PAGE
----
Cape Disappointment State Park
Phone Number: 360.642.3078
Camping, Cabins, & Yurts: Open year round, reservations recommended.
State Parks Website: Cape Disappointment
Washington State Parks like Cape Disappointment, Fort Columbia, and Leadbetter Point require a pass for parking.
Things to do at cape disappointment
These car free beaches are perfect for play and discovery! Spend a day building sandcastles and driftwood forts. Watch the sun kiss the Pacific on a crisp October evening. Hike along Benson Beach with the North Head Lighthouse in view. Watch giant waves crash in the winter at Waikiki Beach or catch a free concert during the summer months. Cape Disappointment’s beaches are meant for exploration!
Cape Disappointment has 8 miles of hiking trails! Bell’s View Trail is leisurely and rewards you with a view of the peninsula’s seemingly endless stretch of beach. North Head Trail is a bit more challenging and connects to McKenzie Head where you’ll find an old gun battery. And of course, you shouldn’t leave without hiking to one of the lighthouses.
Step Back in Time
Visit the Lewis & Clark Interpretive Center to learn about the Corps of Discovery’s journey as well as some maritime history. As an added bonus, you’ll be treated with a panoramic view of the Columbia Pacific Confluence and a great photo op of the Cape Disappointment Lighthouse.
Find the remains of Fort Canby throughout the park. Gun Battery Harvey Allen is just outside the interpretive center. Another gun battery can be found at the top of McKenzie Head. If you enjoy military history, be sure to check out Fort Columbia Historical State Park as well!
You’ll find not one but two working lighthouses at Cape Disappointment. The North Head Lighthouse is the easiest to hike to and is usually open for tours in the summer. The short trail is flat and wide enough that it’s possible to get a wheelchair down it. The ride might be a little bumpy, though!
The Cape Disappointment Lighthouse can be viewed from the Lewis & Clark Interpretive Center. You can also take the Cape Disappointment Lighthouse Trail to walk right up to it and enjoy the view hundreds of feet above the surf.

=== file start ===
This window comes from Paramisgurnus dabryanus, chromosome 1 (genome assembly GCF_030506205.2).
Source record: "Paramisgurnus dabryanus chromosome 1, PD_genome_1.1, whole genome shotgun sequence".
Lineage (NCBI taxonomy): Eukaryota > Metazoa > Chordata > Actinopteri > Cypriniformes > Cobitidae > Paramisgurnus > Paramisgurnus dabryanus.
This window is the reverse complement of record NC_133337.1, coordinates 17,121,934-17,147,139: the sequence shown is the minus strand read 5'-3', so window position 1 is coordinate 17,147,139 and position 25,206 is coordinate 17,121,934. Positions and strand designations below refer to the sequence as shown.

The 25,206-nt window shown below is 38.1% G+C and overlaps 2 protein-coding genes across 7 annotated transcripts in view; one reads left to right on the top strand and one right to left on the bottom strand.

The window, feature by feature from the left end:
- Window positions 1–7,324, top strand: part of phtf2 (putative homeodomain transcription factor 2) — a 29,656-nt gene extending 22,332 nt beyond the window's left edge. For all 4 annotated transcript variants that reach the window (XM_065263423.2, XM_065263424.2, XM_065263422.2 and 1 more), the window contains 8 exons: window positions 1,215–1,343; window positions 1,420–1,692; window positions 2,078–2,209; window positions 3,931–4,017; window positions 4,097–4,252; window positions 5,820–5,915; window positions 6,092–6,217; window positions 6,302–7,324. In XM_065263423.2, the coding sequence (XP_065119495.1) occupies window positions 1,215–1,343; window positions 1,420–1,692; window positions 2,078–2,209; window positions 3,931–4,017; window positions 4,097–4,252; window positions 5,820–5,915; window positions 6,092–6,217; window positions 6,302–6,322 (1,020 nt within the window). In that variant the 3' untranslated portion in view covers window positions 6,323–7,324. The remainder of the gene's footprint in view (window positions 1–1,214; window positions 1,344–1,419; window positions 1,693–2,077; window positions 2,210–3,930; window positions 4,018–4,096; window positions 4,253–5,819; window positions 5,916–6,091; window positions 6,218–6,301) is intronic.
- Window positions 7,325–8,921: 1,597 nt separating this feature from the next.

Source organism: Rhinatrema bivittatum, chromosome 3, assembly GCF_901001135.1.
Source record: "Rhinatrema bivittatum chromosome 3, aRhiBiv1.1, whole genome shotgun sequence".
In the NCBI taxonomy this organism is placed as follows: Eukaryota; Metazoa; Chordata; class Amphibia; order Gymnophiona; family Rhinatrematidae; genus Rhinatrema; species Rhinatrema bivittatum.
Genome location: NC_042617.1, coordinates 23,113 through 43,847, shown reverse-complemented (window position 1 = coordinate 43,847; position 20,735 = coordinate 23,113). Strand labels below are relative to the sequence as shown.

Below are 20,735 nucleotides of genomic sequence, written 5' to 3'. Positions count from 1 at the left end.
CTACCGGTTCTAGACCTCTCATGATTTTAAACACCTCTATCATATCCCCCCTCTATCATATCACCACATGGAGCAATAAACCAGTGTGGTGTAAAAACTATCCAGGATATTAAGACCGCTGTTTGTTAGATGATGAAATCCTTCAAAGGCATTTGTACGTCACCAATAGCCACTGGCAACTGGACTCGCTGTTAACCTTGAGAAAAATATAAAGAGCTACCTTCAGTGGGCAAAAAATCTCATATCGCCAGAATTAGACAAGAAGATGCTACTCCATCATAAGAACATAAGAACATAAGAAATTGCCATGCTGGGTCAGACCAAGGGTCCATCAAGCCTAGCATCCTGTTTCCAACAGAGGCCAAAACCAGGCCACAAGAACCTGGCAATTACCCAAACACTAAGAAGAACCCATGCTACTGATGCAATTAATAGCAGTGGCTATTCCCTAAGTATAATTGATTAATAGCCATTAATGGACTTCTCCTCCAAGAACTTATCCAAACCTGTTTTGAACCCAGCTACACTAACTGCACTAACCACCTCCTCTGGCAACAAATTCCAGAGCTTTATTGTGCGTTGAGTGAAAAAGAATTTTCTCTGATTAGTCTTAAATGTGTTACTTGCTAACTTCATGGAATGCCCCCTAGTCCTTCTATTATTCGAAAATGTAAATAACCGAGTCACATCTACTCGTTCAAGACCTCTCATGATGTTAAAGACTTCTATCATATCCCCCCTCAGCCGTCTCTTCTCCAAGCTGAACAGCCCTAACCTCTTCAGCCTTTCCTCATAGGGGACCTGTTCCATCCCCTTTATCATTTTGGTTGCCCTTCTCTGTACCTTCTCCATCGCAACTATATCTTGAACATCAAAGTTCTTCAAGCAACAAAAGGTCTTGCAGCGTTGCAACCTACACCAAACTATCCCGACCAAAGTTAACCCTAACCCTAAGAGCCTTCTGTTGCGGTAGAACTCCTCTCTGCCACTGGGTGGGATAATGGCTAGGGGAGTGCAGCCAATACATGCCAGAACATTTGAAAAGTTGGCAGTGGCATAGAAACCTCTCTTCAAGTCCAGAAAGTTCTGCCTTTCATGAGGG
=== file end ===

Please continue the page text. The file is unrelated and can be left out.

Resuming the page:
Maya lin confluence project
Maya Lin is best known for creating the Vietnam Veterans Memorial in Washington D.C., but tucked away in Cape Disappointment State Park are several pieces by Lin that are part of the Confluence Project. These art installments include a basalt fish cleaning table, an observation deck overlooking Baker Bay, a cedar circle, a boardwalk, and the amphitheater trail. The artwork commemorates Chinook stories and songs as well as entries from the Lewis & Clark journals.
Maya Lin artwork is marked on the park map, and you can visit the Confluence Project website to learn more about the art installments at Cape Disappointment.
Why is it called cape disappointment?
Captain John Meares, a fur trader, is responsible for Cape Disappointment’s depressing name. But he certainly wasn’t the first to find it. The Chinook people had been there for decades.
Meares also wasn’t the first (or last) Euro-American explorer to name the basalt landmark. A little more than a decade earlier, Spanish explorer Bruno Heceta named the cape Cavo de San Roque and recorded a bay that he believed to be the “mouth of some great river or some passage to another sea”.
When Meares failed to find the mouth of the Columbia River himself, he wrote “We can now with safety assert, that no such river as that of St. Roc exists, as laid down in the Spanish charts”. Then, he bestowed the enduring name “Cape Disappointment”.
Cape D was to be named one more time by Captain Robert Gray who claimed possession of the river’s north riverbank for the United States. He named Cape Disappointment “Cape Hancock”, and the name stuck around well into the nineteenth century.
Meares is also responsible for naming Mt. Olympus (previously known as Santa Rosalia) and the Strait of Juan de Fuca. Though known for his exploits, he had a messy reputation as a liar and nearly started a war between England and Spain when he tried to start a fur-trading post at Nootka Sound on Vancouver Island.